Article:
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Tried and true formulas work in ‘A Soldier’s Play’ and ‘Grand Horizons’

David Alan Grier, left photo, in Roundabout Theatre Company's “A Soldier’s Play,” and James Cromwell and Jane Alexander in Second Stage Theater’s “Grand Horizons.” (Joan Marcus/Roundabout Theatre Company / Second Stage Theater)

NEW YORK — On Broadway, what's old is always born again. Sometimes quite concretely, as in the case of the sturdy revival of "A Soldier's Play," Charles Fuller's Pulitzer-winning military-murder procedural. And other times, an entirely new play just feels like a vintage product, as audiences might intuit with "Grand Horizons," Bess Wohl's equally well-built, dysfunctional family comedy.

Stocking the shelves with the familiar can have a salutary effect on audiences. It’s theater as comfy sweater: You wrap yourself in the threads of themes and rhythms and characters you know so well that the struggle for deeper connection is put on layaway. One comes to find, in years of watching people watch plays, how majorly rewarded a playwright can be for the execution of a relatively minor seduction.

That is not to say that “A Soldier’s Play,” which had its official opening at Roundabout Theatre Company’s American Airlines Theatre earlier this week, and “Grand Horizons,” whose opening occurred Thursday at the Helen Hayes Theater, should be discounted as mere genre pieces. Fuller’s 1981 drama, set in and around the barracks of a black unit languishing on a Louisiana Army base during World War II, retains some crackle, although the long reign of crime-solving TV series has drained it of uniqueness. And Wohl, author of such inventive fare as “Small Mouth Sounds,” proves a particularly gifted student of a type of situation comedy that has been an American mainstay on these shores since something like the landing of the Mayflower.

The enjoyably acted “Grand Horizons,” directed by Leigh Silverman (last year’s “The Lifespan of a Fact” with Daniel Radcliffe), is blessed with savvy performances, particularly by Jane Alexander and James Cromwell, as the long-married residents of an independent-living development who have decided to divorce. The decision freaks out their grown sons (Ben McKenzie and Michael Urie) while prompting their pregnant therapist daughter-in-law (Ashley Park) to attempt psychological triage.

One set, seven characters — including amusing turns by Priscilla Lopez and Maulik Pancholy as romantic interlopers — and a plot tailored to the tastes of charter-bus groups: a commercial Broadway producer’s eternal catnip! (In this case, though, the production is brought to you by nonprofit Second Stage Theatre.) Alexander, in the guise of a beleaguered woman tired of catering to a cranky and unreliable mate and two sons who crave a perpetual mommy, assumes the role with a delightful, resentful deadpan that detours at times into off-color, even scandalizing, wistfulness.

Cromwell makes for a perfect dyspeptic sparring partner: If there is anything risibly fresh here, it is Wohl’s bursting the bubble of joy in everlasting matrimony. “On Golden Pond” this ain’t. The ancillary roles conform dependably to formula, with Urie supplying another funny coat to a type he’s painted before, that of an emotionally needy mama’s boy — albeit the twist here is you get to see how undermining and manipulative a mama’s boy can be.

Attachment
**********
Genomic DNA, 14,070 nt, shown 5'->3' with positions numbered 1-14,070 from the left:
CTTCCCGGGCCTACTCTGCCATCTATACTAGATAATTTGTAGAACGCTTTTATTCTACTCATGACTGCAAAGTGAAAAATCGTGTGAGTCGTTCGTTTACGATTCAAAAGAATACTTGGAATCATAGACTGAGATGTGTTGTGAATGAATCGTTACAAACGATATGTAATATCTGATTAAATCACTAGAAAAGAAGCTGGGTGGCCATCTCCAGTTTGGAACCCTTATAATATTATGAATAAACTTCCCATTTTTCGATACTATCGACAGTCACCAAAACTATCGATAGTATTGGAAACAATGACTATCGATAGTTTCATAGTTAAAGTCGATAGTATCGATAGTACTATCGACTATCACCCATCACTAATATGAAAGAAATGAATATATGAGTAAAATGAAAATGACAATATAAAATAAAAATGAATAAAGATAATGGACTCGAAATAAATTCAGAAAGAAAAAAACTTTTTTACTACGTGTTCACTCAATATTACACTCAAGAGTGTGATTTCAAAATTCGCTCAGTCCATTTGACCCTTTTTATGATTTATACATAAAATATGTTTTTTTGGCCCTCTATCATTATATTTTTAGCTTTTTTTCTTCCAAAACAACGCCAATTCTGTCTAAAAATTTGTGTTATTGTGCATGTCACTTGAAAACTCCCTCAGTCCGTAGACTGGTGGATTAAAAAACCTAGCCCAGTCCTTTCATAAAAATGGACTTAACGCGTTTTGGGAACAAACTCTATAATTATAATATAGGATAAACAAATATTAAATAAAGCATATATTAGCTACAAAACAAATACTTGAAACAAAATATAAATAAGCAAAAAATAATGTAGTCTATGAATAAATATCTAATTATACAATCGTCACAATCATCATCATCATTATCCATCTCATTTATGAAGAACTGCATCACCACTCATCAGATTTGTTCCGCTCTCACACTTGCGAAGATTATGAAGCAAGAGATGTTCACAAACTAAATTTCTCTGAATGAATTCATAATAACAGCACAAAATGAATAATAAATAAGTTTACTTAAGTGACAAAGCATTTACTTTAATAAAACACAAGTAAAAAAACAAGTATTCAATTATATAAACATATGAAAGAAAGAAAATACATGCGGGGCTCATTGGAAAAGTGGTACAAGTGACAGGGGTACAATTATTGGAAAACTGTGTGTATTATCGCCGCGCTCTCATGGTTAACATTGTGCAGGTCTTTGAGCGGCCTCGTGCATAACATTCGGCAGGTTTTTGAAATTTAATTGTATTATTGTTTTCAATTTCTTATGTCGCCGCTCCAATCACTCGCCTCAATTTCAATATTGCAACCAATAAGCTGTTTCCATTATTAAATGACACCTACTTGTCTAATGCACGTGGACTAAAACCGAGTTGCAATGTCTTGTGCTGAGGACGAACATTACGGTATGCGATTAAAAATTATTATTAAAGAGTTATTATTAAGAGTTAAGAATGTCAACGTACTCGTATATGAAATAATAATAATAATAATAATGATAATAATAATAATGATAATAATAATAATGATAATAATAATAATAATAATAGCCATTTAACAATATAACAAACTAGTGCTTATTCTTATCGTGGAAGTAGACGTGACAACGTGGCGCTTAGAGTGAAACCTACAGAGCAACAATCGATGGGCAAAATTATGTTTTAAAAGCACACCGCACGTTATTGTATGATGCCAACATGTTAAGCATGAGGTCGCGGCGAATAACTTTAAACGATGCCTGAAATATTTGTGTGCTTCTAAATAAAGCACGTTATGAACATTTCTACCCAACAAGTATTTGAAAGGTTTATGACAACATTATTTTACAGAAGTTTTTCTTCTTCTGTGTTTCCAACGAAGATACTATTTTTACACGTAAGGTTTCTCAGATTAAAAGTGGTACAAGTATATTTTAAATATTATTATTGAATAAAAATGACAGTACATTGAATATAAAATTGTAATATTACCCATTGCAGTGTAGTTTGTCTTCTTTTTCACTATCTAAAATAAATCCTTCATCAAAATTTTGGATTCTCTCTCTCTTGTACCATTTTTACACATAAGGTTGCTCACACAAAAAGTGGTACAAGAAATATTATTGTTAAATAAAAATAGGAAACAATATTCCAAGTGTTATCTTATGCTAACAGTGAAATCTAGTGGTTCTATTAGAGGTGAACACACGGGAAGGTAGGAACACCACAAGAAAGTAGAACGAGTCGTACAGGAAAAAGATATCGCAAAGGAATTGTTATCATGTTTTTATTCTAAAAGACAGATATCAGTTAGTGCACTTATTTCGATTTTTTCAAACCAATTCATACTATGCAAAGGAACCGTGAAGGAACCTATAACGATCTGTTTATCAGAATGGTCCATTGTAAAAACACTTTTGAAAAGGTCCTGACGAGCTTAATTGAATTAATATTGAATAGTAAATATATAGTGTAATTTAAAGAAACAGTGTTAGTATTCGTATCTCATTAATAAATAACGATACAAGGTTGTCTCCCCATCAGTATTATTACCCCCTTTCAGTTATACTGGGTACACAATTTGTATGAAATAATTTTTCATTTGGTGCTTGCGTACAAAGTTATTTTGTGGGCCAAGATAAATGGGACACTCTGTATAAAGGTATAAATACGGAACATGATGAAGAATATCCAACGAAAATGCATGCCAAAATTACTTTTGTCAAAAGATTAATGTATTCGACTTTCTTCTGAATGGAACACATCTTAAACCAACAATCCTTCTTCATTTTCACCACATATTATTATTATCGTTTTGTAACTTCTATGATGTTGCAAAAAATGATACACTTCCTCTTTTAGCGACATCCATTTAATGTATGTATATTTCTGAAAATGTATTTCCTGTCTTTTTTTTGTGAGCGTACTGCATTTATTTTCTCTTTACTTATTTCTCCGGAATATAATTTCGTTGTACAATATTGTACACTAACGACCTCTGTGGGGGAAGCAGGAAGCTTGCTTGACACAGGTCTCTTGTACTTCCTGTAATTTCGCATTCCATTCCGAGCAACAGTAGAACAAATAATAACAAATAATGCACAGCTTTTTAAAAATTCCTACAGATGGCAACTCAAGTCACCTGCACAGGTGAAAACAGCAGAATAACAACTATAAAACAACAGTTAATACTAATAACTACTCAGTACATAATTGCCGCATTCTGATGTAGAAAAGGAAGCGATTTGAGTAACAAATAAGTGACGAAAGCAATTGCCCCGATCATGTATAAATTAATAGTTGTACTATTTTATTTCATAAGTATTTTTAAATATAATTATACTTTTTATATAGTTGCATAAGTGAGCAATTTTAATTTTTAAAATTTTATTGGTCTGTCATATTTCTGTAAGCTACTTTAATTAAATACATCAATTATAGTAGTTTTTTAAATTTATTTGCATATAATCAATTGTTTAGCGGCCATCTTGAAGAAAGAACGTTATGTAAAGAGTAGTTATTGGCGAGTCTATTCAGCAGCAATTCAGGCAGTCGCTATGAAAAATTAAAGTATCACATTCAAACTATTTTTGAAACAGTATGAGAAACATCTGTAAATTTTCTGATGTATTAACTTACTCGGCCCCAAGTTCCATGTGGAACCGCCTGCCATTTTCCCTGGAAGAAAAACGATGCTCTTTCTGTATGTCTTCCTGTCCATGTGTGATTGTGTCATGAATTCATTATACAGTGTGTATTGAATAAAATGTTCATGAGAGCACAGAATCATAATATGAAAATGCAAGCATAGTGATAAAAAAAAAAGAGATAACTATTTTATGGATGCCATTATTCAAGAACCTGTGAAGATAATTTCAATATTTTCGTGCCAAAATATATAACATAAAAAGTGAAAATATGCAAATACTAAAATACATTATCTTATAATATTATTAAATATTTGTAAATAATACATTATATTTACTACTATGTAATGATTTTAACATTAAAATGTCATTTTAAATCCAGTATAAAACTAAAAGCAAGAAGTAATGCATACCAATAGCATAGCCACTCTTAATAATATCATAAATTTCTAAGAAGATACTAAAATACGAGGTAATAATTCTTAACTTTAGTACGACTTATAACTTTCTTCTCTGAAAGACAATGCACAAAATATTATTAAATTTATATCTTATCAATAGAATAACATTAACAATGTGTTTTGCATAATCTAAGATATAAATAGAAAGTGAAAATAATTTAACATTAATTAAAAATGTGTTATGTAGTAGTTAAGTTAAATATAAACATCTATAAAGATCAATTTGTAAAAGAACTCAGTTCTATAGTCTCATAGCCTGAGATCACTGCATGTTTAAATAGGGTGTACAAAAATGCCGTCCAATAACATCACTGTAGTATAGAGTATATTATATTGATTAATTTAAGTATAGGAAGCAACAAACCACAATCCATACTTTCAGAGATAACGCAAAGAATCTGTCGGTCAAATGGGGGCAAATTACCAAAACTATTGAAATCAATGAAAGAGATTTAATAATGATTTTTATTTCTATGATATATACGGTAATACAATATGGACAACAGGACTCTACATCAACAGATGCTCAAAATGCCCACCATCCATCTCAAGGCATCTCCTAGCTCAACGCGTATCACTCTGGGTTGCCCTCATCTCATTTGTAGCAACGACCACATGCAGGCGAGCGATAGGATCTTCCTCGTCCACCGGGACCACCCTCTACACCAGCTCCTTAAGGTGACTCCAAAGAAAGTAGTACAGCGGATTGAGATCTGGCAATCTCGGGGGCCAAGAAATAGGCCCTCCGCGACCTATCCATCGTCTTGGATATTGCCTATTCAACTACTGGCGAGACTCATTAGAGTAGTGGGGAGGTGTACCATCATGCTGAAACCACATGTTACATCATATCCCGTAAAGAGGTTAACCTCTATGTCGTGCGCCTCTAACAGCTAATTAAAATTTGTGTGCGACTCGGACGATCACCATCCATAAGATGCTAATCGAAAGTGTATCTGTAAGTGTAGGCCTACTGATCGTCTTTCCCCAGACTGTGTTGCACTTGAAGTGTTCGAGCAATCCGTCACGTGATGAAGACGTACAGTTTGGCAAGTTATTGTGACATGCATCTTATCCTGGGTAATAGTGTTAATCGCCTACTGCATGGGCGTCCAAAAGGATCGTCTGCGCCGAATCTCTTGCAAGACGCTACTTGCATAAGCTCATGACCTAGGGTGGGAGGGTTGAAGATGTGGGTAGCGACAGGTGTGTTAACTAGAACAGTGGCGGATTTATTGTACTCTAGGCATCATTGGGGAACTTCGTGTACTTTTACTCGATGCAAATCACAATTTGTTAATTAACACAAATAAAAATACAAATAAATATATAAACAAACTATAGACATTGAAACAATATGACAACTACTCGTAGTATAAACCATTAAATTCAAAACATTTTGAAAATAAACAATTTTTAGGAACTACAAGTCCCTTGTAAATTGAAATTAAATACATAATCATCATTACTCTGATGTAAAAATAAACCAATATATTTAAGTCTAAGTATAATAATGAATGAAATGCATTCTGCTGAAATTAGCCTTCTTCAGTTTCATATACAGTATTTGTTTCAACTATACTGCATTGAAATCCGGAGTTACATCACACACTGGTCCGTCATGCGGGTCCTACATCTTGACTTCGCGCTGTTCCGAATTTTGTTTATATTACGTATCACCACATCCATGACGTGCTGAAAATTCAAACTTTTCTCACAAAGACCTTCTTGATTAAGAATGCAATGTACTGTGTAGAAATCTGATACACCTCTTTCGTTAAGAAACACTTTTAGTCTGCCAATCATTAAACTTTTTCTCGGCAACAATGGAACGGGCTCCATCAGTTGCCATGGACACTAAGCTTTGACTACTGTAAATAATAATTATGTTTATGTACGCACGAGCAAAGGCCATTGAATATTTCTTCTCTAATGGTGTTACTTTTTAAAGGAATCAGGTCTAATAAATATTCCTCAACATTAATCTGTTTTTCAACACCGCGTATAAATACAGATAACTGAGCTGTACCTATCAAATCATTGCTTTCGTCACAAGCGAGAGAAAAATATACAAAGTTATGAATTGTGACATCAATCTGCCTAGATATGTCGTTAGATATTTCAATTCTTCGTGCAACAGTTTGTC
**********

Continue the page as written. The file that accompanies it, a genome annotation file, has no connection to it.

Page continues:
Wohl has written a plum part for Alexander, and it’s a pleasure to see her in action, much as it is a satisfying encounter with Blair Underwood, as an officer called in to investigate the killing of David Alan Grier’s self-loathing bully of a sergeant, in “A Soldier’s Play.” Later made into a movie (“A Soldier’s Story”) featuring a young Denzel Washington as a proud, grudge-bearing soldier in the unit, “A Soldier’s Play” is notable for a plot exposing the rampant prejudice that consigned black men to second-class military status. It also tackles the tensions among Northern and Southern blacks of the time, as embodied by Grier’s Sgt. Waters, who bulliesa genial private, C.J. Memphis (J. Alphonse Nicholson).

Director Kenny Leon has an accomplished eye and ear for the camaraderie of the enlisted men, frustrated at the Army’s delays in sending them into combat. The production suffers at times, though, from a less than fully activated tension. Some of this owes to Nicholson’s muted portrayal of C.J. and, as a result, a lack of intensity in the antagonism between him and Grier.

A magnetic Underwood holds the proceedings together smartly. His Capt. Davenport, undaunted by the objections of the commanding officer (Jerry O’Connell, well-cast as an insecure leader), gives manly heft to the touchstone role.

The heat generated by “A Soldier’s Play” and the laughs by “Grand Horizons” arise not out of particularly surprising plot turns or exotic personages. There’s not much here that those with even a moderate diet of theatergoing will not have tasted before. But it’s familiar fare that is well-served, and something must be said for the enduring, polished appeal to a playgoer’s conditioned responses.

A Soldier’s Play, by Charles Fuller. Directed by Kenny Leon. Sets, Derek McLane; costumes, Dede Aylie; lighting, Allen Lee Hughes; sound, Dan Moses Schreier. With McKinley Belcher III, Billy Eugene Jones. About 2 hours 15 minutes. $59-$299. Through March 15 at American Airlines Theatre, 227 W. 42d St., New York. 212-719-1300.

Grand Horizons, by Bess Wohl. Directed by Leigh Silverman. Set, Clint Ramos; costumes, Linda Cho; lighting, Jen Schriever; sound, Palmer Hefferan. About 2 hours 15 minutes. $59-$199. Through March 1 at Helen Hayes Theater, 240 W. 44th St., New York. 212-541-4516.